Molinar declined to say how he’d vote on Proposition K. But he said he didn’t think the city should spend millions studying municipal ownership of El Paso Electric.
El Paso Electric has said its entire system – which delivers electricity across an area that spans from Hatch, New Mexico, east to Van Horn, Texas – is worth somewhere around $8 billion, but it remains far from clear what it would cost for the city to acquire the utility’s assets within El Paso city limits. The city would likely only acquire a portion of the utility’s assets, but it would probably have to make additional investments in infrastructure and to purchase electricity from elsewhere if there’s not enough local power generation capacity to meet the city’s demand.
“I don’t know what (municipalization) would cost. One thing I do know is it would cost us $12 million to find out if it was feasible,” Kennedy said. “We would be spending money to look at the possibility of doing things that the city of El Paso won’t do – that it can’t afford.”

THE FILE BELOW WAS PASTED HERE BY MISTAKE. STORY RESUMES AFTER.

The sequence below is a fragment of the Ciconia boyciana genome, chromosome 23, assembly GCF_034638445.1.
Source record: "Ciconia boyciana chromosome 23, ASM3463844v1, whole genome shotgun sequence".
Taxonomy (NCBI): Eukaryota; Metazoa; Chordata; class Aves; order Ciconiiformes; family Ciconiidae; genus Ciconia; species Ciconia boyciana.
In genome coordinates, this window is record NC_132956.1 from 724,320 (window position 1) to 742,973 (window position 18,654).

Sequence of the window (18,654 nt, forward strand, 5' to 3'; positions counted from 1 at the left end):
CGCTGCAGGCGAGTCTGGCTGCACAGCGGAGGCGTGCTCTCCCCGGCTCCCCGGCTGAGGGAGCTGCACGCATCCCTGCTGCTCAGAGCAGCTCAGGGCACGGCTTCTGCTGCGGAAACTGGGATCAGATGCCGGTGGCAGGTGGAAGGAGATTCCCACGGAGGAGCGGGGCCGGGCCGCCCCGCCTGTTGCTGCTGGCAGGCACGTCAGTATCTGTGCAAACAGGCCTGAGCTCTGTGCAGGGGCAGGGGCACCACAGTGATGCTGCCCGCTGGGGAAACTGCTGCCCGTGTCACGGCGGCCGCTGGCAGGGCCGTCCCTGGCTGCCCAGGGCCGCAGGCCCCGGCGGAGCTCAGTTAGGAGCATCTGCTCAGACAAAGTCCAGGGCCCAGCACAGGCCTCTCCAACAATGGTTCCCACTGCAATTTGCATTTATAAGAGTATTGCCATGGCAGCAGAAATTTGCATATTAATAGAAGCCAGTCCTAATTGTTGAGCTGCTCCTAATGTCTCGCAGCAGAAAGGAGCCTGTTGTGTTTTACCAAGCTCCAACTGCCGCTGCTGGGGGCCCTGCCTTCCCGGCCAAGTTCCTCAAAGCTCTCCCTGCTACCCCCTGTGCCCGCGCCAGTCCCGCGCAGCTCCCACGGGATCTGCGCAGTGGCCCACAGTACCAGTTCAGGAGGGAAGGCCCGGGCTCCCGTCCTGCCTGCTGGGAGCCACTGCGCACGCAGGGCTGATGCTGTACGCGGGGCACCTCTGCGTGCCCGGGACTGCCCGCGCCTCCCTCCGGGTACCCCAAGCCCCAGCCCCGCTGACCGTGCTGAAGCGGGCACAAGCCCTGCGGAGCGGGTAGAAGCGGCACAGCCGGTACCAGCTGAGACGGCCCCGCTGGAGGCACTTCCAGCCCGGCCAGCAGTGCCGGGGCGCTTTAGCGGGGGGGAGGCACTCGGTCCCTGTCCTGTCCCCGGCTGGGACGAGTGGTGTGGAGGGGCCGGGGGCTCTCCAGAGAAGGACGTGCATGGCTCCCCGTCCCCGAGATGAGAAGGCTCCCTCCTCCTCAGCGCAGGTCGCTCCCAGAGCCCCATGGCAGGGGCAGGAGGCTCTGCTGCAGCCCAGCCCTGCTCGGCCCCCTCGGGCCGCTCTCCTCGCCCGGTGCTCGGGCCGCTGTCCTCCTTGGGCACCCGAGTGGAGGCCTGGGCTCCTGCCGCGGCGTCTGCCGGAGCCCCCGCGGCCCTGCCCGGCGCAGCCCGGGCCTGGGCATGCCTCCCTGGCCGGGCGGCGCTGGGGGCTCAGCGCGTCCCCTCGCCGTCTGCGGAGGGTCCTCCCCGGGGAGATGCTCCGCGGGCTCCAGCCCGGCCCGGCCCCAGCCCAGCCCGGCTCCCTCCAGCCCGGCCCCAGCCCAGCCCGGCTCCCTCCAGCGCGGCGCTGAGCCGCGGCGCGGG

Chacon of Sunrise El Paso said a feasibility study is essential to “accurately assess the value of our electric grid.”
While Leeser and Rivera did not respond to questions for this article, during a City Council meeting late last month, both expressed some skepticism about Proposition K. They asked what would happen if El Paso Electric declined to negotiate a sale of its assets to the city.
“You can’t force somebody to sell,” Leeser said during the March 28 meeting.
While the city can’t compel El Paso Electric to sell, it could initiate eminent domain proceedings to acquire some of the utility’s assets, which would likely spur a major legal fight between the city and EPE.
Ban on water sales?
The other big potential hazard in Proposition K, according to city representatives, is a rule that would ban city-owned El Paso Water from selling water to fossil fuel industry operations outside the city’s limits.
The ban on water sales to the fossil fuel industry outside the city would prevent El Paso Electric from purchasing water to operate two of its four local natural gas-fired power plants – the Rio Grande plant in Sunland Park and the Montana Power Station on the far Eastside – that generate about 13% of El Paso’s electricity.